PRZOOM - /newswire/ -
Fort Mill, SC, United States, 2010/09/12 - The Software-as-a-Service (SaaS) world continues to debate the Single-Tenant vs. Multi-Tenant question as the value for this remarkable service is being recognized by more and more businesses.
As the names suggest, single-tenant systems house the data for one company only; multi-tenant systems house the data for multiple companies on one server. There are pros and cons of the different structures and the proponents for each are fierce and have legitimate arguments. The differences are more complicated though as the differences are technological, functional, and in security, and in they have different value depending on geography, industry type and a many other variables—hence the heated debate!
In short: multi-tenant systems place the data from multiple companies on the same server, generally separating them from each other via a simple partition that prevents the data from migrating from one company to another. Single-tenant architecture gives a user their own database and its own instance of the software application. Placed on its own individual server, or segregated via extensive security controls to create its own virtual server, users of single-tenant systems enjoy the benefits of significant configurability of software, robust functionality, and enhanced security. Essentially this is a “custom” solution meeting all of the specific and potentially complex idiosyncrasies of a particular business.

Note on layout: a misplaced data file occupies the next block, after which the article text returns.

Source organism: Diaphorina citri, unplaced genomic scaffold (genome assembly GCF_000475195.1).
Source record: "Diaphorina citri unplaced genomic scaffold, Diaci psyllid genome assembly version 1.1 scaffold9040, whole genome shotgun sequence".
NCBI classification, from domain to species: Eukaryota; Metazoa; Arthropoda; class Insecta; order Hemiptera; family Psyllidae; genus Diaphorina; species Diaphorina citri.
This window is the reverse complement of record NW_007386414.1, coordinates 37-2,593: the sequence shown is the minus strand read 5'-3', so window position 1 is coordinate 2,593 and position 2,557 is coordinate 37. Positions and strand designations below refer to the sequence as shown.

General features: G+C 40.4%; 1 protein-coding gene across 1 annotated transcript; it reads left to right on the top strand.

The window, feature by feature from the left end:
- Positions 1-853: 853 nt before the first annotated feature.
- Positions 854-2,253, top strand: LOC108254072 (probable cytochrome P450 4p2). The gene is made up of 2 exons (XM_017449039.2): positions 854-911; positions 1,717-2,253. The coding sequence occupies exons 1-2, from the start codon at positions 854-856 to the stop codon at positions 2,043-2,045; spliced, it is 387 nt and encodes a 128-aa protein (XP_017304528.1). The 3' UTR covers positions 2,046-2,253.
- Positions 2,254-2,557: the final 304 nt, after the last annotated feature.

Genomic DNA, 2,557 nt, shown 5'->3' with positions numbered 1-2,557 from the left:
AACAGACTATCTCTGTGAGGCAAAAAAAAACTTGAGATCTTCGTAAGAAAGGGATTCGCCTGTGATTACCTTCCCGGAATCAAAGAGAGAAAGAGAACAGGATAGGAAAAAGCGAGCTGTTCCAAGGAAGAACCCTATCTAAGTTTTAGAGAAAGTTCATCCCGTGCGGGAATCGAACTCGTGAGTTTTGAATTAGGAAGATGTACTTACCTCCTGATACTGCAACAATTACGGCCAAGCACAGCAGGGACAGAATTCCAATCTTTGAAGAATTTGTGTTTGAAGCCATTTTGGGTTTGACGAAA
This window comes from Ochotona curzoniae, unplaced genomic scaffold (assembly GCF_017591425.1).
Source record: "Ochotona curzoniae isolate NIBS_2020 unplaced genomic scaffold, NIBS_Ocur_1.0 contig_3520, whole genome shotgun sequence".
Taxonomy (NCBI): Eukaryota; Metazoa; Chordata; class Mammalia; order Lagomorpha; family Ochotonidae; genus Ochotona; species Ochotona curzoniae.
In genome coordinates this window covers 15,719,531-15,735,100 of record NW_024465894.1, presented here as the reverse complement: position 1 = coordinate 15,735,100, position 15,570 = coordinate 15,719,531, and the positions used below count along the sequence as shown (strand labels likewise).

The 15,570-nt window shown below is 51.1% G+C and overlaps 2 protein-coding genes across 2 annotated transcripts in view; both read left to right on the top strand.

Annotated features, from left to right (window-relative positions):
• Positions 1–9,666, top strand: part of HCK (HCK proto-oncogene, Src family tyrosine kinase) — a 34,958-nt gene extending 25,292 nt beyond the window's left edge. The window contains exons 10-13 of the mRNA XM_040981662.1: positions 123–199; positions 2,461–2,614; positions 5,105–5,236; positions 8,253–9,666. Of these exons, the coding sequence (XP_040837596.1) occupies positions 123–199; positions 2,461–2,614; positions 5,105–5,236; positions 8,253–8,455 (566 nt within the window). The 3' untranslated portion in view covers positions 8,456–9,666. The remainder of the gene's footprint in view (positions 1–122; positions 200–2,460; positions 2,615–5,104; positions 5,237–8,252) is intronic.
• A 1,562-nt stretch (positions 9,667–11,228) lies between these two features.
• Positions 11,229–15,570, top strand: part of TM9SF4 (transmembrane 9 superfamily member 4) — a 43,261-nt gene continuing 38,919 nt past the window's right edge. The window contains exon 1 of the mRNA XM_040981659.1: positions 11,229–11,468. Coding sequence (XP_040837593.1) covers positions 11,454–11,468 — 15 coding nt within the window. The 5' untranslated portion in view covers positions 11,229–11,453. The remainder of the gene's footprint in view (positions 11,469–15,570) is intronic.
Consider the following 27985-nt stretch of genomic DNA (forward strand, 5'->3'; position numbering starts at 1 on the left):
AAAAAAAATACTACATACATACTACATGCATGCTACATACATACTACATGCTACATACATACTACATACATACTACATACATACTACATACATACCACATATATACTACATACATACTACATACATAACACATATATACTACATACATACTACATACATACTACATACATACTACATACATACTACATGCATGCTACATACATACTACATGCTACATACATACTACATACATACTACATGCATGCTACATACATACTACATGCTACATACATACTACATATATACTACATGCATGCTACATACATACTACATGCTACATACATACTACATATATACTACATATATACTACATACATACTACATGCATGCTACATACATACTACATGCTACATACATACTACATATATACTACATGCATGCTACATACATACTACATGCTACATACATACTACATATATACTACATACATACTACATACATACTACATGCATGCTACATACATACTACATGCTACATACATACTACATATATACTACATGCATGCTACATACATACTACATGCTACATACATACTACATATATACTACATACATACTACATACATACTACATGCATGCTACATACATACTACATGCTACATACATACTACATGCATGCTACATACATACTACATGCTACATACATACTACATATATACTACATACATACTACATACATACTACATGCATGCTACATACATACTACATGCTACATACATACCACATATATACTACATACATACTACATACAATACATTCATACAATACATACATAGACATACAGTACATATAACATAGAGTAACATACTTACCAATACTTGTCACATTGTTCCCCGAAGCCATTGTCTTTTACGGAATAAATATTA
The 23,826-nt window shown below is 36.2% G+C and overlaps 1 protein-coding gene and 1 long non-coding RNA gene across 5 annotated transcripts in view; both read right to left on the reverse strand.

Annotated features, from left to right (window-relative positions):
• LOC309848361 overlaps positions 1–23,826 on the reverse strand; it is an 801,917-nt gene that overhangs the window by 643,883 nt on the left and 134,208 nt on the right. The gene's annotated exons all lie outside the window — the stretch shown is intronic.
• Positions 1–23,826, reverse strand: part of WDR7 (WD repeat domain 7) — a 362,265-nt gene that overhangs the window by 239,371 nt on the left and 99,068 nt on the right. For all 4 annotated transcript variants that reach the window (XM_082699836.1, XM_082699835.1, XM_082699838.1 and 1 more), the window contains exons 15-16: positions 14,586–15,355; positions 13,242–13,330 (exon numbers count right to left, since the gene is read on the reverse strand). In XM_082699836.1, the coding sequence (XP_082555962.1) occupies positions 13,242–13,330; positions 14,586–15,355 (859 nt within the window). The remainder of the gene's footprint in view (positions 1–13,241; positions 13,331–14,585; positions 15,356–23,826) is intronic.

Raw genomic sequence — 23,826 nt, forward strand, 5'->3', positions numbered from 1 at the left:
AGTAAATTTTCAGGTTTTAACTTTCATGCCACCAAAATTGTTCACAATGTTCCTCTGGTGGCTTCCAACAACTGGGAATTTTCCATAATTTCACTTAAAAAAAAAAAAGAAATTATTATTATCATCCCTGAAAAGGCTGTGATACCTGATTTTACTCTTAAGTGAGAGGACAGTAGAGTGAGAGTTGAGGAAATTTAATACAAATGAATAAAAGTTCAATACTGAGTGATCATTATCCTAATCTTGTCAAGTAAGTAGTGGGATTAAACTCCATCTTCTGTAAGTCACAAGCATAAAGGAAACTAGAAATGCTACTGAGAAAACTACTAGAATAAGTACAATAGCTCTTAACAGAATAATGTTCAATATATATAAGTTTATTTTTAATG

On one side, since a single-instance of a single-tenant application can be engineered for clients, any time on-demand, via virtualization and “the cloud,” it can be argued that the need to build a multi-tenant application is not there. The exact customization of the software allows the users greater functionality, and since the user is the only business using the server, there is inherently greater security. Of course this is a preferred option by so many users!
On the other side is the argument that the multi-tenant business architecture allows a SaaS vendor much more control over the actual usage of the system in ways a single-tenant system does not. The benefits are great in this instance, allowing the SaaS vendor the information which can allow them to:
• Improve customer service and retention;
• Reduce sales cycles and accelerate revenue;
• Gain and maintain competitive advantage;
• Improve strategic planning abilities;
• Directly monetize beyond the application.
When speaking of SaaS, it is easy for the users to get caught up in the minutia of the technology such as Improved Scalability, Operational Efficiency, Software Development Life Cycle management, etc., but that is not necessarily what the debate is really about. Multi-tenancy is really most valuable to the vendor. The user only benefits secondarily in the updates, pricing and support. However, these are important business factors and should be reasonably considered when making the decision on Multi vs. Single Tenancy SaaS!